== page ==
Seven of the stories are in the third person, but others add in some interesting variety: in “Siberian Tiger Park,” the third graders of Stephanie’s class form a first-person plural voice as they set their vivid imaginations loose on the playground and turn against their former ringleader, and “The Bird Thing,” a slice of horror in which a maid’s traumatic memories feed a monster, is told in the second person. And then there’s “Junkie Rabbit,” a first-person story set among a coca-consuming colony of pet rabbits gone feral. It’s Watership Down on speed. Indeed, drug use and wildness are recurring tropes, and there’s a hallucinatory quality to these stories – somewhere between languid and frantic – that suits the subject matter.

Before starting this I knew nothing about the relatively recent conflict in Colombia. It’s estimated that there were 60,000 forced disappearances on top of the documented carnage. We meet one character who has his hand chopped off for “publishing the wrong kind of articles,” but the country’s atrocities usually show up in asides, woven in so subtly and elegantly that they’re among the most arresting passages in the book:

On Saturdays … you got to run to the riverside, slide down the bank, and go swimming or throw stones or try to catch tiny silver fish with your bare hands, then feed them leftovers from lunch. Except when the bodies were floating in the water. Rumor was that men always floated face up, women face down. Sometimes there were vultures sitting on them and sometimes not. But if there were bodies, you would just go to the little stream instead and that was better. There the fish would eat rice straight from your hand, grains floating through the water like confetti thrown at a wedding.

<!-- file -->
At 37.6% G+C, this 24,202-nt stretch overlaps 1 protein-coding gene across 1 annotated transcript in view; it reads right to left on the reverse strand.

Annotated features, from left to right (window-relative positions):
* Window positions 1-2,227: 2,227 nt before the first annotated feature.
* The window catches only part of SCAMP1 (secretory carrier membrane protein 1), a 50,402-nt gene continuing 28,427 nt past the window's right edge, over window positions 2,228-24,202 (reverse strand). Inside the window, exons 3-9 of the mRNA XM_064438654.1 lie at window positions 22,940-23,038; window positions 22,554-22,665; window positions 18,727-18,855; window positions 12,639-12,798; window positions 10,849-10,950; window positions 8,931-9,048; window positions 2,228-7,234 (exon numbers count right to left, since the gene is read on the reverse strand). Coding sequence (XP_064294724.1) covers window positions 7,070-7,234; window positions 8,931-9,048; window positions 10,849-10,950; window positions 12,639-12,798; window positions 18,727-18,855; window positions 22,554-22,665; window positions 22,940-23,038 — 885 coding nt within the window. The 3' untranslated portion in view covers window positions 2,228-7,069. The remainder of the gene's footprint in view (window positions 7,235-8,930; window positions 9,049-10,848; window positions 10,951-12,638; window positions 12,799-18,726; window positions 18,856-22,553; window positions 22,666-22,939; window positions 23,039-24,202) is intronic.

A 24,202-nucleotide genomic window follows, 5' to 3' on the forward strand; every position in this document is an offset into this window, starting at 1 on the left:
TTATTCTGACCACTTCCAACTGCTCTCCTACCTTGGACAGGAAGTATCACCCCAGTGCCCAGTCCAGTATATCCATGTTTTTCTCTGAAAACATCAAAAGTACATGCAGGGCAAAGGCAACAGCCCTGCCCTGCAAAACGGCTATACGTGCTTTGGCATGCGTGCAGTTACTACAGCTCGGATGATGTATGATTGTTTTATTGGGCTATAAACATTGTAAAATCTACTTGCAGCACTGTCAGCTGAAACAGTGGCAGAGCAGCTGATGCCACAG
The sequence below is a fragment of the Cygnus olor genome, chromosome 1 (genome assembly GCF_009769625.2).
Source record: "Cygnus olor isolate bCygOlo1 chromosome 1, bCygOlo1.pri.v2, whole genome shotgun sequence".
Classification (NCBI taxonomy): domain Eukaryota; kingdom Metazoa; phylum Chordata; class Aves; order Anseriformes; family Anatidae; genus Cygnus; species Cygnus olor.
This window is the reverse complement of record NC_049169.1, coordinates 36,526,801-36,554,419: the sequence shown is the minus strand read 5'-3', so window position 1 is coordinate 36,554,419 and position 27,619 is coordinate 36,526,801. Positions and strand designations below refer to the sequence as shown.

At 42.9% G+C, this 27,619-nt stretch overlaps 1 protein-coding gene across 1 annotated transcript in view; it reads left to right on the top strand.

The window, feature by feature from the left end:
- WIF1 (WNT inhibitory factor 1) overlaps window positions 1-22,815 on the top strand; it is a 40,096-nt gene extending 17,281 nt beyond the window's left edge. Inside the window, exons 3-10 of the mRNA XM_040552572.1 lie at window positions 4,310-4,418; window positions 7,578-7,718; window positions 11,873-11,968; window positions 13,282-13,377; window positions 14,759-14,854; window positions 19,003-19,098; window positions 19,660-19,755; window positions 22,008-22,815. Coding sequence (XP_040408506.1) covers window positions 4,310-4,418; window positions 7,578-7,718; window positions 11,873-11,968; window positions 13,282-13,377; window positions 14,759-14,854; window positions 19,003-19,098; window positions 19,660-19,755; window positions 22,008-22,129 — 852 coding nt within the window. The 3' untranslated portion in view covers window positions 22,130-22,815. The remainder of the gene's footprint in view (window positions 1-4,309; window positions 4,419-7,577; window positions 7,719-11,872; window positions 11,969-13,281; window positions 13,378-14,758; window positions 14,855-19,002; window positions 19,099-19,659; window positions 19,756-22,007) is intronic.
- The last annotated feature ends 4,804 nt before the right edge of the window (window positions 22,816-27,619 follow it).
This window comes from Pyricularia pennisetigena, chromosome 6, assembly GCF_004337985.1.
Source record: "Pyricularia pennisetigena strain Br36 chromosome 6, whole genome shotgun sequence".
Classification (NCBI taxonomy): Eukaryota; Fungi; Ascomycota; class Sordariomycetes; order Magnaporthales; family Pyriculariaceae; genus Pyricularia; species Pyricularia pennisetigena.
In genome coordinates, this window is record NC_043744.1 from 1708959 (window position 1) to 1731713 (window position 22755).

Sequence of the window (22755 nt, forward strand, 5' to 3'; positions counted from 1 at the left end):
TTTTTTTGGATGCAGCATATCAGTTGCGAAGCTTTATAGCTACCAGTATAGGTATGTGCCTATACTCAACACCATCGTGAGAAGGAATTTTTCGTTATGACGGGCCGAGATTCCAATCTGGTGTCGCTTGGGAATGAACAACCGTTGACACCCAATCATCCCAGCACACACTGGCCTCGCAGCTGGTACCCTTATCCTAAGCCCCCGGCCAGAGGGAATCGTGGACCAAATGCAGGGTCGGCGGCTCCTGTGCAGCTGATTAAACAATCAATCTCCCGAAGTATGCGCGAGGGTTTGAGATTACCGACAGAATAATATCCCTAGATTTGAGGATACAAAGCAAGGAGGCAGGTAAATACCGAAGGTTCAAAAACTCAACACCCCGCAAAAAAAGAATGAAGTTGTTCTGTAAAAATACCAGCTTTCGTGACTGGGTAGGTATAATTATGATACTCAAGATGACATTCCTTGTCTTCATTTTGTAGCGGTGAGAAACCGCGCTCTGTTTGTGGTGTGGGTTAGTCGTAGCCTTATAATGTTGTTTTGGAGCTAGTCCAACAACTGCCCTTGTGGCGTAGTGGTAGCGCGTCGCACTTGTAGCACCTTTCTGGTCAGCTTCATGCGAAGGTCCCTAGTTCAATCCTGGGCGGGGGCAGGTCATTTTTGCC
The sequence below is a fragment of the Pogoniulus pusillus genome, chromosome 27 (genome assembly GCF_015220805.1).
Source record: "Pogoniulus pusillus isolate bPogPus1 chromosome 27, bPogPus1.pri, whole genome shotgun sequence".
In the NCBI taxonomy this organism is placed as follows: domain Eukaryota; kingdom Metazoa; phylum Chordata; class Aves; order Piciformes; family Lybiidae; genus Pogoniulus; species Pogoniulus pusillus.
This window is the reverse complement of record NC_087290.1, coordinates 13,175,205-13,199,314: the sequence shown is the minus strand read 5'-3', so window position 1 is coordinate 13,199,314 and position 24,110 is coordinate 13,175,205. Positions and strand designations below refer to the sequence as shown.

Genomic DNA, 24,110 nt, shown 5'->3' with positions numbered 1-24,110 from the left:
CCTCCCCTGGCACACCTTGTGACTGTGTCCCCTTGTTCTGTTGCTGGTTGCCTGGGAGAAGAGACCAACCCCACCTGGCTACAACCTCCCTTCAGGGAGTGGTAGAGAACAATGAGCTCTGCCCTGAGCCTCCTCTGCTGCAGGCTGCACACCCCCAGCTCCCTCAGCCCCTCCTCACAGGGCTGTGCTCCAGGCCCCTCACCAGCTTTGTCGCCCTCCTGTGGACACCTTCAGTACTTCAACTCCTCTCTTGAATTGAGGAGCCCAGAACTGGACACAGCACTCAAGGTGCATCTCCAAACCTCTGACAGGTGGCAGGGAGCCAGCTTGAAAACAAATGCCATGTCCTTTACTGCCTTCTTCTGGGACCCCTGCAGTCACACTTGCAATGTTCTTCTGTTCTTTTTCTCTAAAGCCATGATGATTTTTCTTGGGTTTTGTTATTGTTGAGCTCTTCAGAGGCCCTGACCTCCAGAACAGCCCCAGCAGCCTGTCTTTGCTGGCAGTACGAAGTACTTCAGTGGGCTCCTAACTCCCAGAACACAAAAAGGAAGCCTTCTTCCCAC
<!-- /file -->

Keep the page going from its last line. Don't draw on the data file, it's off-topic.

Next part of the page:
Almost every story has at least one paragraph that striking. I thought two stories added less than the others and might have been cut to get the page count down closer to 200, but for the originality of the setup and the sheer excellence of the writing this book can’t be topped.

 

More shadow panel reviews of The Lucky Ones:

Annabel’s at Annabookbel

Clare’s at A Little Blog of Books
Dane’s at Social Book Shelves

Eleanor’s at Elle Thinks